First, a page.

What went wrong Mr. Putin? 

The Girl Has A Date, 2006, colour photo, 140 x 100 cm
Blue Noses Group

A few days ago, this blog (that I am not allowed to linkthat I am not allowed to link to ) pointed out that Matthew Brown (the art dealer) was hold by the police for several hours and was not allowed to taking art works from the artist collective Blue Noses Group. He had to leave the works behind.

Now, what is wrong with Mr. Putin?
Where did he go wrong?
The Economist of July 15th this year points out that even though the first signs came with the Ukraine president election where Russia's choice was not elected and the more Pro-western candidate did win - followed up by the September 2004 siege of the Beslan school and then one year later the attacks on the oil firm Yukos - there are no particular moment when he "started to go wrong".

I agree with that, but I ask myself how can a country, in the middle of Europe with 80 mill. inhabitants (Germany) be able to support Russia. The former Bundeskanzler, Gerhard Schroeder, was very found of Mr. Putin (He should be, his political connections to Mr. Putin made it possible for him, in no time at all, to adopt a Russian 2 year old child - although he is way past 40, in his third marriage - so his wife), and have no intentions, even in this weeks interview in Der Spiegel, to criticise Mr. Putin. Also the Kanzler of today (The first woman as well as the first from east-Germany), even being more sceptical towards Mr. Putin, not criticising him at all.

Is it just me, or might this be a start of a new fascist state?


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Spiral Jetty 
flickr.blogged

thanks goes to Tyler Green's modern and contemporary art blog
(he got it from off center).

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since last 
OCA gives out the second Edward Munch award. (very good choice).

Jan Mot have series of screenings organized by Nina Möntmann

Swede living in Norway Artist turned Critic Tommy Olsson goes berserk in London (Norwegian only)

jill mentioned a interactive art work at the University in Bergen that scares people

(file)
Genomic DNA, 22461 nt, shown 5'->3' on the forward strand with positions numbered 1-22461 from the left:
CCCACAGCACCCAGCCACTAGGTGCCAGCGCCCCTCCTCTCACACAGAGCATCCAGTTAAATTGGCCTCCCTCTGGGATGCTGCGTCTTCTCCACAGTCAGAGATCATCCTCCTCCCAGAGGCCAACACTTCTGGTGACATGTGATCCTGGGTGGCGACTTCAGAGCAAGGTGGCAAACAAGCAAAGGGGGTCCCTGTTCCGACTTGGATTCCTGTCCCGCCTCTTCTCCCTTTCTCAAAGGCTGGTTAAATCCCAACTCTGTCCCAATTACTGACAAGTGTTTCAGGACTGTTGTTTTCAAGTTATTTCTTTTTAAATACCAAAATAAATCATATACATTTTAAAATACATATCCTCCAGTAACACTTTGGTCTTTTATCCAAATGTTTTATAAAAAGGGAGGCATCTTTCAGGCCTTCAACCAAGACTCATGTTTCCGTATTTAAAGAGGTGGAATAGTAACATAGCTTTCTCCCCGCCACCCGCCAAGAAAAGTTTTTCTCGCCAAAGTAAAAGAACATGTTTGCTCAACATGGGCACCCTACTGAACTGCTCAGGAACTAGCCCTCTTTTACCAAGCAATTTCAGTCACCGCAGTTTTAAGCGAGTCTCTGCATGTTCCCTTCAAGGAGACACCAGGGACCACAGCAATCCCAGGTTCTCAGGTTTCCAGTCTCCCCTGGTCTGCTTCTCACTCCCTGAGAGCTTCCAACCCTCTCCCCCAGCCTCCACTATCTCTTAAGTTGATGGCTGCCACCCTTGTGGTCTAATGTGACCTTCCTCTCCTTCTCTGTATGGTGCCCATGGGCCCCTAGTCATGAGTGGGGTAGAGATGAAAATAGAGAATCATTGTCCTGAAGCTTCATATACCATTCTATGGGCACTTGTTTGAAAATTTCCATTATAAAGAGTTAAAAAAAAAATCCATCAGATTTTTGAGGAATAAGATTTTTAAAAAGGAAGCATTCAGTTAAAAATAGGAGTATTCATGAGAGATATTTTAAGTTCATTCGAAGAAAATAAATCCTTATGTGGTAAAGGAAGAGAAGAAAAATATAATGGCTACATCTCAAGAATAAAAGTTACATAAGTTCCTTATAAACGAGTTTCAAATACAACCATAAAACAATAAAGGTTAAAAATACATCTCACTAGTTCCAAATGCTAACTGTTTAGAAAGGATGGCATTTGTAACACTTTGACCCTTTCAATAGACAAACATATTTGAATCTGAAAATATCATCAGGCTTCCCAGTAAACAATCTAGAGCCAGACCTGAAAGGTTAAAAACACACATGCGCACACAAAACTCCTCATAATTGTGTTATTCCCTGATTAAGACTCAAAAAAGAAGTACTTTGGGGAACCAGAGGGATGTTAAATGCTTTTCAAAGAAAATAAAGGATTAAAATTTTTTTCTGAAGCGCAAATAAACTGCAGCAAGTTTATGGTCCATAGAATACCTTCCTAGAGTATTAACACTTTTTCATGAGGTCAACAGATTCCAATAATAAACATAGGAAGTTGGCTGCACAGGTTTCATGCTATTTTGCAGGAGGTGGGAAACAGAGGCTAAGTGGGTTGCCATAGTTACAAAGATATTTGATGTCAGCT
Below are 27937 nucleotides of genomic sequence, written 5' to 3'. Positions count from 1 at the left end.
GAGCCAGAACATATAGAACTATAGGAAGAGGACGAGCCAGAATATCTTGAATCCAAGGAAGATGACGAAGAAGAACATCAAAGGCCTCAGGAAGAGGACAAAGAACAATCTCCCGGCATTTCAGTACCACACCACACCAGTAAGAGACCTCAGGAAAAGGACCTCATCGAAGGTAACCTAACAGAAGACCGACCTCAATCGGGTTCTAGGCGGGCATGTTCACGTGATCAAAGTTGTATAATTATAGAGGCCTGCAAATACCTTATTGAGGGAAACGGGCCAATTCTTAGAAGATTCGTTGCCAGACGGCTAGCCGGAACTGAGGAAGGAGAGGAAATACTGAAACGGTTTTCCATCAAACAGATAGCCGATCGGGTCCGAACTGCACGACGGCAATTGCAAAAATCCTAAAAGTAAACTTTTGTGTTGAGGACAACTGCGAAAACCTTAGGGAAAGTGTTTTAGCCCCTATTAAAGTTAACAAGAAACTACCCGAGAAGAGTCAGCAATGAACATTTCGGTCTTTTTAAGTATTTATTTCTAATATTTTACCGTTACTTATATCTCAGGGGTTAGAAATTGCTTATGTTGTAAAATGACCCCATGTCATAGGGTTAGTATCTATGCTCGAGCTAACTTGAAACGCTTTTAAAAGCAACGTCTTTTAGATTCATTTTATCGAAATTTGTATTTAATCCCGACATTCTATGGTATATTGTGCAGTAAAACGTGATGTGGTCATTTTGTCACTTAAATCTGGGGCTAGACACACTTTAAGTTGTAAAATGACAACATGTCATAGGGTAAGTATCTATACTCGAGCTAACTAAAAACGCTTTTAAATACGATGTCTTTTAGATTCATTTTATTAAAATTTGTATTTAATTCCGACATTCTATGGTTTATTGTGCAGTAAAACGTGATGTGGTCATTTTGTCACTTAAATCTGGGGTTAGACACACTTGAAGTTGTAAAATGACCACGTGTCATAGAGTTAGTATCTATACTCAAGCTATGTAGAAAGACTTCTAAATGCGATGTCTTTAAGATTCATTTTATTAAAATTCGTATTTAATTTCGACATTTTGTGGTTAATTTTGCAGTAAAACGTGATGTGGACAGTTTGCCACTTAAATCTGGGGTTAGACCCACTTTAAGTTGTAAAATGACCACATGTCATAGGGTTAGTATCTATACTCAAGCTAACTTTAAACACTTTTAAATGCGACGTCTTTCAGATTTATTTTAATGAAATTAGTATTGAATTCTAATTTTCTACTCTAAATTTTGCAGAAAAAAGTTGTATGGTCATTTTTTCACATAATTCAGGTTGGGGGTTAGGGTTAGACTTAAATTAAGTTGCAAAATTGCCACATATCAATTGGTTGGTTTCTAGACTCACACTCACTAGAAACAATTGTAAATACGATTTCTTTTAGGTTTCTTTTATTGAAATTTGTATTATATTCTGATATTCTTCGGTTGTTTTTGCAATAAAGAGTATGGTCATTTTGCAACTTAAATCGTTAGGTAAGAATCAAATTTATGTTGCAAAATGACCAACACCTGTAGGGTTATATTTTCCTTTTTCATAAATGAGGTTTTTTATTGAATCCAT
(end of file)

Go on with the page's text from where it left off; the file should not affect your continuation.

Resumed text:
I am going to norway for a job interview.

PHILIP got support from OCA

André Gali wrote about the latest seminar at UKS in Oslo.

I bought a great catalogue by Lene Berg in Berlin, just learned that she spent her summer in Weimar at the ACC Galerie. Short prestentation of the project here (PDF file) - I am looking forward to see the exhibition at the "No.9 i Exil" in the st.Olavsgate nr. 7 in Oslo.



FRED [London] opened a small space in Leipzig (actually where I wanted to start a small art-book shop two years ago). right now they are showing a Simon English show. Going to have a look at it today.

thats it.


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update/ museum blogging 
A few days since last post. Was near two times, but one I manage to erased myself (on museum-blogging in Europe and elsewhere, I discovered no museum blogs in Europe, although going through quite a few museum sites, some museums had own TV- channels online (GfZK Leipzig), some had own pod-casts ( BALTIC ), others had blogs, but in local language ( Centre for Contemporary Art in Vilnius).
But none where like the Americans.

Why did I touch on to this topic?
jill, who else.
In fact I was aware of Walker Art Centre blog and even the Smithsonian 's blog Eye Level with contribution from Kriston Crapp who writes the blog grammar.police - but I hardly read them. ever.